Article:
You Are What You Eat

Many people find themselves working on their computer, watching TV, reading a book or studying for a test when out of nowhere the munchies hit. A typical household will normally have a bag of something salty or a box of something sweet waiting seductively on top of a refrigerator or behind a cabinet door. The temptation to consume all of the contents of the brightly colored salt saturated or sugar coated treat is almost too much to bear. What is the remedy you may ask? The following are some rather dandy recipes for delicious (and healthy) snacks to keep on hand.

Hearty Granola
4 cups of rolled oats
1 cup of sliced almonds
1 cup of chopped pecans
1 cup of raw sunflower seeds
1 cup of raisins
1 cup of dried cranberries
1/3 cup of canola oil
1 cup of honey
1 teaspoon of vanilla extract
1 tablespoon of ground cinnamon

Preheat oven to 2000F. In a large bowl, combine nuts and fruit. In a separate bowl, combine the oil, honey, extract, and cinnamon. Add to dry ingredients and mix well. Spread across ungreased baking sheet in an even smooth layer. Bake (stirring every ten minutes or so) until cooked to the crispness that is preferred. Let cool before storing in an airtight container.

Granola is not only a great snack but it also allows room for creativity. For example, if you do not like almonds, use walnuts instead. If you’re allergic to raisins, though in some chopped dried apricots. It is one of the few recipes that can be played with and  tweaked without damaging the final product.

Muesli Cookies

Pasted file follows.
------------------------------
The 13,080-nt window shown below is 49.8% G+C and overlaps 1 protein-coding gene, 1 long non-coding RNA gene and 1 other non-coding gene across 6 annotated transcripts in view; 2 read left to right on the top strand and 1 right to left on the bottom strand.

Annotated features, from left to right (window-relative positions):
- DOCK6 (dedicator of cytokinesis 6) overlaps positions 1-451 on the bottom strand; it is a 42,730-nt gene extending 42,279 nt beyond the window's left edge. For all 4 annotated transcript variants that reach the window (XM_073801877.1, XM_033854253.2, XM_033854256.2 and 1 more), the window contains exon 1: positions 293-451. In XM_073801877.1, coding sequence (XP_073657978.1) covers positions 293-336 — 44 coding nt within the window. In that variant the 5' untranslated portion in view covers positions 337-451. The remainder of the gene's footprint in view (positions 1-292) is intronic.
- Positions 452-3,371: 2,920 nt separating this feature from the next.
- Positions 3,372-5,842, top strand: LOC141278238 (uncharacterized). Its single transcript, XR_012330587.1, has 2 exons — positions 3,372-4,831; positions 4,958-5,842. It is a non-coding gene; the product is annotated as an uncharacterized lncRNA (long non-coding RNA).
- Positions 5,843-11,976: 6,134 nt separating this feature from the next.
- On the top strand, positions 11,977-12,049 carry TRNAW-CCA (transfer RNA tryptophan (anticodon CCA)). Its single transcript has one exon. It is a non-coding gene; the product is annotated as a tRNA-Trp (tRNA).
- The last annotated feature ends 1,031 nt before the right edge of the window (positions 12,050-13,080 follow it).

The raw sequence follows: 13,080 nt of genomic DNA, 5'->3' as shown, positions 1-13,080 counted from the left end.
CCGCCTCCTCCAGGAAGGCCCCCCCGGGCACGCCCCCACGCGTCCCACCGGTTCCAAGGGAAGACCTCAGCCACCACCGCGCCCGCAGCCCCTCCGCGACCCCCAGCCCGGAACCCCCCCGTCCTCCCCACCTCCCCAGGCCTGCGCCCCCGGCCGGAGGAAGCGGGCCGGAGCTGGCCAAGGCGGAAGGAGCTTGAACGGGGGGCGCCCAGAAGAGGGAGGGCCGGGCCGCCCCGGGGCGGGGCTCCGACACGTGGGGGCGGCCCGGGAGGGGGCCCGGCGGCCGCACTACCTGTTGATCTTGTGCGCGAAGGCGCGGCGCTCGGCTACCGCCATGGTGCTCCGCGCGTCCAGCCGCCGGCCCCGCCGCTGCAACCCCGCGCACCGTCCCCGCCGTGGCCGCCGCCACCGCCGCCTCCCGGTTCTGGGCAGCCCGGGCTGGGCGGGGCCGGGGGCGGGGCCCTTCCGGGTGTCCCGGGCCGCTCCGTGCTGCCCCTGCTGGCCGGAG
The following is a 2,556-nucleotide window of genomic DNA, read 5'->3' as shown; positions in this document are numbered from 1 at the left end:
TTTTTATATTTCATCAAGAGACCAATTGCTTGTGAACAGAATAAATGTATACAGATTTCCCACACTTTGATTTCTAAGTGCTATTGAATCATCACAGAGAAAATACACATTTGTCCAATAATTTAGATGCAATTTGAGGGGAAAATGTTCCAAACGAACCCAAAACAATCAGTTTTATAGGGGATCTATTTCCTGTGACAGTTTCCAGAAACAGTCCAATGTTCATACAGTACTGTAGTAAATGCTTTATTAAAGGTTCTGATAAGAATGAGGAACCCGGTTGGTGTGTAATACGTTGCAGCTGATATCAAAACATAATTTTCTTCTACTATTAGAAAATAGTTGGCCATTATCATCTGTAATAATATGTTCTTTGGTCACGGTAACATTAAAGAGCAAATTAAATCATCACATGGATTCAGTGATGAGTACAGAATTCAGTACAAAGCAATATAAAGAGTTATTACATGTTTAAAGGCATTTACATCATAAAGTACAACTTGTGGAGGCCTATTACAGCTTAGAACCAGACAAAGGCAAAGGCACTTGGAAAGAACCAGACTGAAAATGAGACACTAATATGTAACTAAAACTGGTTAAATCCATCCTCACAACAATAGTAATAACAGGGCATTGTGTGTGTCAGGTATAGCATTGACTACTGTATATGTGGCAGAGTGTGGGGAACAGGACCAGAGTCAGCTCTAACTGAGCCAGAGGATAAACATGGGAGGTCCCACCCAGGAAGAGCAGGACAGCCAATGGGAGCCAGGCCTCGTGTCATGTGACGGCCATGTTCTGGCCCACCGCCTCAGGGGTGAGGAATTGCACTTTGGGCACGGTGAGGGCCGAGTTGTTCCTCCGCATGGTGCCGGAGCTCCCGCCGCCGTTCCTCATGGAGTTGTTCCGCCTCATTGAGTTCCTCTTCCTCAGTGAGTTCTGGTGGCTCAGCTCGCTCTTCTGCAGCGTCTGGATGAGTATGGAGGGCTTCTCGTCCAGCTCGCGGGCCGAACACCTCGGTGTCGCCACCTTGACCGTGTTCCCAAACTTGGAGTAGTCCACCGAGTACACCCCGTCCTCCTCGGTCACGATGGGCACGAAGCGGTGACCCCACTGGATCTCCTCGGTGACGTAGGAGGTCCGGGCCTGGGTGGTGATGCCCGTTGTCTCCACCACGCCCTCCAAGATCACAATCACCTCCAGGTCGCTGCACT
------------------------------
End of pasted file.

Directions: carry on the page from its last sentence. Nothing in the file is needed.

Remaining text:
½ cup of rolled oats
½ cup of rolled barley
½ cup of sunflower seeds
½ cup of raisins
½ cup of pecans
½ cup of walnuts
½ cup plain flour
6 Tablespoons of butter, melted and cooled
1/3 cup of honey
1 egg, lightly beaten

Preheat oven to 325°F. Line baking sheet with baking paper. Combine nuts and fruit in a bowl with flour. Whisk butter with honey and egg. Add to flour mixture. Set aside for 10 minutes. Roll spoonfuls into balls and place on trays roughly one inch apart. Flatten and bake for approximately 10 minutes. Let cool. This recipe should yield about two dozen cookies.

As with the granola, nuts and fruit can be swapped out for other items but keep in mind that this recipe calls for three cups of muesli altogether. If you exchange any of the ingredients, maintain the integrity of the cookies by paying attention to the amounts that are being removed or added.
A personal favorite snack of mine is to take one cup of plain flavored Greek yogurt and add one cup of chopped strawberries and a tablespoon or two of honey. It’s simple yet it has enough flavor to satisfy the sugar cravings. Another easy snack is to take roughly 8 oz of almonds and soak in plain water for an hour or so. Drain and spread on a cookie sheet in a thin even layer. Bake at approximately 250°F, checking on it every five minutes or so. (Almonds can burn in the blink of an eye.) Once toasted to the desired flavor, remove from oven and enjoy. It is ten times better than popcorn. Even taking a couple of apples, oranges, some peaches, a kiwi or two, and a hand of bananas, cutting them into bite sized pieces and throwing it in a bowl is a convenient in-between-meals appetite controller.

It really is easy to throw together a healthy snack. The hardest part is actually doing it, but in the long run you will be better off munching on that fruit salad, Greek yogurt blend, or fresh baked granola. After all, you are what you eat, and wouldn’t you rather be a nut than a donut?

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